Prosecutors in Chicago charged four black suspects yesterday with kidnapping and hate crimes over the assault of a mentally disabled white man shown live on Facebook, as the attackers hurled obscenities about whites and Donald Trump.
Video of the attack shows the victim, reportedly aged 18, cowering in the corner of a room as four black assailants taunt and beat him, at times yelling “f..k Donald Trump” and “f..k white people”.
US President Barack Obama called the hours-long assault in his adopted home town “despicable”.
The two male and two female suspects — Jordan Hill, Tesfaye Cooper and Brittany Covington, all 18; and Tanishia Covington, who is 25 — were due to appear in court today.
Hate crimes charges were filed because of the victim’s “diminished mental capacity, the fact that they tied him up, the obvious racial quotes that they posted live on Facebook”, Chicago police commander Kevin Duffin said.
Authorities did not know whether the victim — who knew one of his assailants from school — had voted in the November election or whether his political leanings had influenced the attack.
Instead, they detailed a series of events that began with what was supposed to be a visit between two school acquaintances over the New Year’s weekend, but which ended in a four- to five-hour-long assault on Wednesday, part of which was broadcast on Facebook.
“There was certainly no premeditation,” Mr Duffin said.
The 30-minute video quickly spread online before it was taken down by Facebook, prompting an outcry across the nation.
“What we have seen as surfacing, I think, are a lot of problems that have been there a long time,” Mr Obama told CBS. “Whether it’s tensions between police and communities, hate crimes of the despicable sort that has just now recently surfaced on Facebook.”
The President also expressed optimism that subsequent generations can improve race relations.
“It doesn’t mean that all racial problems have gone away. It means that we have the capacity to get better,” Mr Obama said.
In the video, two female and two male attackers are seen cutting off parts of the victim’s clothes, hitting him and hacking off some of his hair at the scalp, causing him to bleed.
Authorities did not reveal the identity of the victim, who was tied up during the attack and had duct tape over his mouth. He was also forced to drink toilet water. He was recovering with his parents after being released from hospital.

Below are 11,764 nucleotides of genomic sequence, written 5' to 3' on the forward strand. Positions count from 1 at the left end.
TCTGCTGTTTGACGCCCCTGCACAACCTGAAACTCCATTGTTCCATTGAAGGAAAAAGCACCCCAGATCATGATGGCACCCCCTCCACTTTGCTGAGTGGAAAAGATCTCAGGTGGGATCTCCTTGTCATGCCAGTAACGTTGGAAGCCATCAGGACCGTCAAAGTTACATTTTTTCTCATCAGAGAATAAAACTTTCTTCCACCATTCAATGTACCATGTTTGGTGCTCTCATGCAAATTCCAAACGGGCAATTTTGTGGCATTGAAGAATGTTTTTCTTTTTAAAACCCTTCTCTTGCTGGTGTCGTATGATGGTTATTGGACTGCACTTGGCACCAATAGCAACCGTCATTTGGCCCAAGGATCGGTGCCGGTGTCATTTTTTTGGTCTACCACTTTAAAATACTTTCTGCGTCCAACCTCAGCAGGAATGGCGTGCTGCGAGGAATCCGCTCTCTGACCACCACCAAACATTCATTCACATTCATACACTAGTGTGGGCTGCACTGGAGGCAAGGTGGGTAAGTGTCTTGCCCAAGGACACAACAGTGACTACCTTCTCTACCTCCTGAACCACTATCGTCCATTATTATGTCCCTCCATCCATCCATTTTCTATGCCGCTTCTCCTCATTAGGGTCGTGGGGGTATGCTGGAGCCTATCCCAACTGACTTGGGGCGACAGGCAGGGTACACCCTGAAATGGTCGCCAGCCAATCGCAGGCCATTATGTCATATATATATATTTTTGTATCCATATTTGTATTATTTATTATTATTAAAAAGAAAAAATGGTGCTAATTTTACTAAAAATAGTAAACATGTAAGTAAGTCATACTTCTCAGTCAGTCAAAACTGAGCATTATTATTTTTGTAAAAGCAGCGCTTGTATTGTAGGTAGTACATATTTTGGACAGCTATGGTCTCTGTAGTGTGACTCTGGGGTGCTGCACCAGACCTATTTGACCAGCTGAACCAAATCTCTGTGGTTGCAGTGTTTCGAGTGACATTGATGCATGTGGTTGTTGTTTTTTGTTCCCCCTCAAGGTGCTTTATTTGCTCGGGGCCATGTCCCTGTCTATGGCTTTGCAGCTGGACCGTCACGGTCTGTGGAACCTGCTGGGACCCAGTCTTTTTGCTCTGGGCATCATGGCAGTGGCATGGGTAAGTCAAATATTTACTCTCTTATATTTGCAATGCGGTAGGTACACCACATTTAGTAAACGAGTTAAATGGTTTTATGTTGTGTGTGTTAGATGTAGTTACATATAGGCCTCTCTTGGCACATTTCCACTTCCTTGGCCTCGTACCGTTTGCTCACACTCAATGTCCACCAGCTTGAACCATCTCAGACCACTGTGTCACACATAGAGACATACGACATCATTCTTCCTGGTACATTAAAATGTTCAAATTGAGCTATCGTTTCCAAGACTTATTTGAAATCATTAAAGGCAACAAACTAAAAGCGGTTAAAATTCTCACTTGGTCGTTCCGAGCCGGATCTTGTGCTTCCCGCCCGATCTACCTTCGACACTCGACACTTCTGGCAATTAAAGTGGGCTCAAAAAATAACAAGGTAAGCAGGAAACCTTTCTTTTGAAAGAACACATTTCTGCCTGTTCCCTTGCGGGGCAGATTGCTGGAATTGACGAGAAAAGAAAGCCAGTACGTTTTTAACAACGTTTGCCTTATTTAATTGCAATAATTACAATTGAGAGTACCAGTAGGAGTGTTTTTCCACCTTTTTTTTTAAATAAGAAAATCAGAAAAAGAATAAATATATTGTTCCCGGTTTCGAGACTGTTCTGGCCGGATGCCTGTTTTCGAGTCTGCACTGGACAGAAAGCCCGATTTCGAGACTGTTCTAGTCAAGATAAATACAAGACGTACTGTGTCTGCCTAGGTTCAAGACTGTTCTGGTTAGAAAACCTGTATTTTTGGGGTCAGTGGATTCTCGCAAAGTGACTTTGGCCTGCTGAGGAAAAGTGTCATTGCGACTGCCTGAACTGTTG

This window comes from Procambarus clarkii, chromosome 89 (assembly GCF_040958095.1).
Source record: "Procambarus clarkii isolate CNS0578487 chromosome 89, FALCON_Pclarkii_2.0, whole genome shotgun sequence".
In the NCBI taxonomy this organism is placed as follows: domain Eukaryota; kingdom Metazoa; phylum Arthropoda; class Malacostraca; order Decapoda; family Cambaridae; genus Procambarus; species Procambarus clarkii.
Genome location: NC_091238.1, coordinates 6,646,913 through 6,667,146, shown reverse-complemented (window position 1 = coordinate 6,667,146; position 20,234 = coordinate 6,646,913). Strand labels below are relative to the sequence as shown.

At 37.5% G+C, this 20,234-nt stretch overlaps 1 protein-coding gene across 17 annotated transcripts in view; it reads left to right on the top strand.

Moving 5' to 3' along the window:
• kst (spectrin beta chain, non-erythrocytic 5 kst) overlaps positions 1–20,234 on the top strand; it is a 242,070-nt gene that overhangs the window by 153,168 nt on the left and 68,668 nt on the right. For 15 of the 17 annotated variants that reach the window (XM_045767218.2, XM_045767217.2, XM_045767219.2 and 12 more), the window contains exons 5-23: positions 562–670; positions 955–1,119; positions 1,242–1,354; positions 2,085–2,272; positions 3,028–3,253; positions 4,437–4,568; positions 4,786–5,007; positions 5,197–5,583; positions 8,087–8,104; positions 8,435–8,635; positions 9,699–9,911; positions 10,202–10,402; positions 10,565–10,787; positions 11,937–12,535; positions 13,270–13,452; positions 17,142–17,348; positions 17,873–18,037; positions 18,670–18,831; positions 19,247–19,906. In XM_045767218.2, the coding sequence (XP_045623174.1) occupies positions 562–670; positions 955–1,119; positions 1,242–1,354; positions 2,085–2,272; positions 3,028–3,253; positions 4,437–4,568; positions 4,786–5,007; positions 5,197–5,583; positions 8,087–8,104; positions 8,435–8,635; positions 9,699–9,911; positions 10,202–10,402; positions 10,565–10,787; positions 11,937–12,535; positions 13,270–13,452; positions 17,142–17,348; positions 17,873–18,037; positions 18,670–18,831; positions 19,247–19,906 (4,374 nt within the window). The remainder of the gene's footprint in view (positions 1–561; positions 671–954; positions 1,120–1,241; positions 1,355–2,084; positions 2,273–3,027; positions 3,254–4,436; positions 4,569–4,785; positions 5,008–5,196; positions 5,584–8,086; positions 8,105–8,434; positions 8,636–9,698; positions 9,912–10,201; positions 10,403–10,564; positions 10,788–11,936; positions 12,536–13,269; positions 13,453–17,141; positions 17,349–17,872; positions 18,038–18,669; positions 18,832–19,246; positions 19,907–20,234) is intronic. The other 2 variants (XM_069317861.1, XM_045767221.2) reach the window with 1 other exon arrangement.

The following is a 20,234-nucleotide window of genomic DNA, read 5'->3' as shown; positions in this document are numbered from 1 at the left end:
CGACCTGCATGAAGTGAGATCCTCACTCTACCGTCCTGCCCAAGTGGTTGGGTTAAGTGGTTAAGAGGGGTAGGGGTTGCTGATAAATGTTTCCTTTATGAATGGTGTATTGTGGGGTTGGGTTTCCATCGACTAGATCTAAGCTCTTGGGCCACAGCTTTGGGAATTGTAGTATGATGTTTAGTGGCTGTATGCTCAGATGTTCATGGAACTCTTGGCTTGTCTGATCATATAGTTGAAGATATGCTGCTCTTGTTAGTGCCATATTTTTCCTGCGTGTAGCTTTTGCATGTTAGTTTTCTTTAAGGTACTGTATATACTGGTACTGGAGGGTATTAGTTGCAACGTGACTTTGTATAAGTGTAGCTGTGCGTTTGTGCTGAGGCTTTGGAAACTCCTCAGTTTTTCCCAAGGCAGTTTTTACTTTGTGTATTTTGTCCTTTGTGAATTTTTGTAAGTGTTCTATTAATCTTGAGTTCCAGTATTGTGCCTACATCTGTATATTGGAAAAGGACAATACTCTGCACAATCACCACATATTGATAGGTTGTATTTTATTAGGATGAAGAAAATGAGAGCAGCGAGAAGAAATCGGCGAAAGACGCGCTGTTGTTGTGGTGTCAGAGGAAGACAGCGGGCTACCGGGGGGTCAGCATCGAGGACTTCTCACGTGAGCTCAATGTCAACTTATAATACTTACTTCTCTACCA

The unplanned attack came at the end of four days in which the victim and Mr Hill, a school acquaintance, spent time together visiting friends.
Prior to being bound and assaulted, the victim “got into a play fight with Jordan and it escalated from there,” Mr Duffin said.
All four suspects face multiple felony charges, including for kidnapping, battery and hate crimes.
The hate crime charge alone carries a sentence of at least a year in prison. The perpetrators had expressed no remorse for their actions, police said.
Before police had announced charges, thousands of social media users claimed without offering evidence that the assault was linked to the Black Lives Matter movement, born in protest at police shootings of African-Americans.
“Stand up with me and demand justice in Chicago for the beating of a disabled trump (sic) supporter by BLM,” conservative media personality Glenn Beck tweeted.
Many similar messages were posted under hashtags such as #BLMKidnapping.
Chicago-based civil rights leader Jesse Jackson refuted any link to the movement. “This uncivilised act of brutality broadcast on Facebook Live has nothing to do with our social or civil rights struggle,’’ he said. “This is a sickness and is widely rejected. No one affirms this insane and savage cruelty. It is a moral and spiritual collapse.”